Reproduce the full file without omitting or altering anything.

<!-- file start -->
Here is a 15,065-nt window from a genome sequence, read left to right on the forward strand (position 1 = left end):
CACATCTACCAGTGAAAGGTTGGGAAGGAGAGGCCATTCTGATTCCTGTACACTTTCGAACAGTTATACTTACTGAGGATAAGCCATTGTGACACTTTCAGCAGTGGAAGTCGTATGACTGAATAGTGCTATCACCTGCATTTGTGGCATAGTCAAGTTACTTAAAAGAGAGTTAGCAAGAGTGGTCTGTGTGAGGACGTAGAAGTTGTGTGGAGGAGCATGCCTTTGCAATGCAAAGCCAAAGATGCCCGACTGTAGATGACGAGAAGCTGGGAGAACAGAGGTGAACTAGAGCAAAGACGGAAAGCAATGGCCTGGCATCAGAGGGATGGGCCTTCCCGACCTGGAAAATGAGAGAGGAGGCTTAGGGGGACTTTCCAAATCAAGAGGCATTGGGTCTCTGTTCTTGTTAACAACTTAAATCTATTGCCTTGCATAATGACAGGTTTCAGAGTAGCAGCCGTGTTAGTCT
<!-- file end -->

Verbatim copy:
Here is a 15,065-nt window from a genome sequence, read left to right on the forward strand (position 1 = left end):
CACATCTACCAGTGAAAGGTTGGGAAGGAGAGGCCATTCTGATTCCTGTACACTTTCGAACAGTTATACTTACTGAGGATAAGCCATTGTGACACTTTCAGCAGTGGAAGTCGTATGACTGAATAGTGCTATCACCTGCATTTGTGGCATAGTCAAGTTACTTAAAAGAGAGTTAGCAAGAGTGGTCTGTGTGAGGACGTAGAAGTTGTGTGGAGGAGCATGCCTTTGCAATGCAAAGCCAAAGATGCCCGACTGTAGATGACGAGAAGCTGGGAGAACAGAGGTGAACTAGAGCAAAGACGGAAAGCAATGGCCTGGCATCAGAGGGATGGGCCTTCCCGACCTGGAAAATGAGAGAGGAGGCTTAGGGGGACTTTCCAAATCAAGAGGCATTGGGTCTCTGTTCTTGTTAACAACTTAAATCTATTGCCTTGCATAATGACAGGTTTCAGAGTAGCAGCCGTGTTAGTCT